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Ischemic Monomelic Neuropathy Treatment & Management

  • Author: Michael T Andary, MD, MS; Chief Editor: Robert H Meier, III, MD  more...
 
Updated: May 13, 2015
 

Approach Considerations

Few predictable medical problems are associated with ischemic monomelic neuropathy (IMN). Evaluation by a physiatrist can help in the diagnosis, treatment, and rehabilitation of the condition.

Surgery has little to offer in established IMN. In cases of acute thrombosis or compartment syndrome, surgical intervention may be beneficial.[7, 8] There is at least 1 case of IMN caused by an arteriovenous fistula for dialysis that improved with surgery. The fistula was banded and neurologic function returned; the graft was saved for future use in dialysis.[9]

Inpatient and outpatient care

Inpatient care for patients with IMN is 2-fold. Patients with IMN may have numerous comorbid medical and surgical problems that require monitoring and interventions. If the IMN significantly interferes with wrist/hand or ankle/foot function, physical and occupational therapy services are warranted under the direction of physiatry specialists.

Outpatient care is a continuation of rehabilitation goals and may include functional mobility training, preservation of range of motion (ROM), education with regard to limb care, and pain management. Psychological counseling to assist with adjustment to disability also may be warranted.

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Physical and Occupational Therapy

Physical therapy

Rehabilitation measures to assist with recovery after IMN depend on the degree of nerve injury. An aggressive and appropriate ROM program can prevent contractures in the involved limb. Thermal agents should be used with caution, given concomitant sensory impairments. For gait activities, a double metal upright or solid plastic ankle-foot orthosis (AFO) may be indicated if there is poor control of ankle and foot movement.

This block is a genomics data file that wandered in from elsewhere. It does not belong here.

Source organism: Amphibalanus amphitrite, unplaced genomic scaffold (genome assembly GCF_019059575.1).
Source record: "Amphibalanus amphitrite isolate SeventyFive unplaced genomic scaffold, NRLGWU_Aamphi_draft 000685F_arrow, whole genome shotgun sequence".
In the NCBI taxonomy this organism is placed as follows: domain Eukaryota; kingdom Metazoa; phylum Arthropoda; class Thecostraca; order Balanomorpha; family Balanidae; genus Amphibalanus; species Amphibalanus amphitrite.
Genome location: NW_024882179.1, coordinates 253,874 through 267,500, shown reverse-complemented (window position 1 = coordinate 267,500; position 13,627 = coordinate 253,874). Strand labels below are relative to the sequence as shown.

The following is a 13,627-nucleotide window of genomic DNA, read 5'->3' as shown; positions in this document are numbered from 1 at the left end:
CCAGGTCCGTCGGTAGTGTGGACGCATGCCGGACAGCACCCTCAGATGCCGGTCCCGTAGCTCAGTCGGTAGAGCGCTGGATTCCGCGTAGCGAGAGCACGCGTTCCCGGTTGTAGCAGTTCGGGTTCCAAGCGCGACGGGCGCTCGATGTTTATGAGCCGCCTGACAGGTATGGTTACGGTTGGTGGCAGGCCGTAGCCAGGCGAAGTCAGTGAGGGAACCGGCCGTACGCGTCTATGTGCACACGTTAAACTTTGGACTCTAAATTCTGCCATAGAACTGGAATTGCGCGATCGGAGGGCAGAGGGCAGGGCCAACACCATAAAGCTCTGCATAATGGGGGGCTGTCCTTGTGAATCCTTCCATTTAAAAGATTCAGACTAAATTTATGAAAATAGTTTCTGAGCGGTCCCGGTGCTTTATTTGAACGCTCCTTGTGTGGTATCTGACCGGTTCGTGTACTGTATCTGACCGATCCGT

Occupational therapy

An aggressive and appropriate ROM program, particularly in the hands, can prevent contractures. Working to improve activities of daily living (ADL) is important, and adaptive equipment may be beneficial in aiding independence.

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Contributor Information and Disclosures
Author

Michael T Andary, MD, MS Professor, Residency Program Director, Department of Physical Medicine and Rehabilitation, Michigan State University College of Osteopathic Medicine

Michael T Andary, MD, MS is a member of the following medical societies: American Academy of Physical Medicine and Rehabilitation, American Association of Neuromuscular and Electrodiagnostic Medicine, American Medical Association, Association of Academic Physiatrists

Disclosure: Received honoraria from Allergan for speaking and teaching.

Coauthor(s)

Ryan C O'Connor, DO Consulting Staff, Department of Physical Medicine and Rehabilitation, Sports and Spine Medicine, Lansing Orthopedic, PC

Ryan C O'Connor, DO is a member of the following medical societies: American Academy of Physical Medicine and Rehabilitation, Physiatric Association of Spine, Sports and Occupational Rehabilitation

Disclosure: Nothing to disclose.

Barinder Singh Mahal, MD, FAAPMR Attending Physician, Norwalk Hospital

Barinder Singh Mahal, MD, FAAPMR is a member of the following medical societies: American Academy of Physical Medicine and Rehabilitation, American Association of Neuromuscular and Electrodiagnostic Medicine, American Medical Society for Sports Medicine

Disclosure: Nothing to disclose.

Chief Editor

Robert H Meier, III, MD Director, Amputee Services of America; Active Medical Staff, Presbyterian/St Luke’s Hospital, Spalding Rehabilitation Hospital, Select Specialty Hospital; Consulting Staff, Kindred Hospital

Robert H Meier, III, MD is a member of the following medical societies: American Academy of Physical Medicine and Rehabilitation, Association of Academic Physiatrists

Disclosure: Nothing to disclose.

Acknowledgements

Patrick M Foye, MD, FAAPMR, FAAEM  Associate Professor of Physical Medicine and Rehabilitation, Co-Director of Musculoskeletal Fellowship, Co-Director of Back Pain Clinic, Director of Coccyx Pain Service (Tailbone Pain Service: www.TailboneDoctor.com), University of Medicine and Dentistry of New Jersey, New Jersey Medical School

Patrick M Foye, MD, FAAPMR, FAAEM is a member of the following medical societies: American Academy of Physical Medicine and Rehabilitation, American Association of Neuromuscular and Electrodiagnostic Medicine, Association of Academic Physiatrists, and International Spine Intervention Society

Disclosure: Nothing to disclose.

Francisco Talavera, PharmD, PhD, Adjunct Assistant Professor, University of Nebraska Medical Center College of Pharmacy; Editor-in-Chief, Medscape Drug Reference

Disclosure: Medscape Reference Salary Employment

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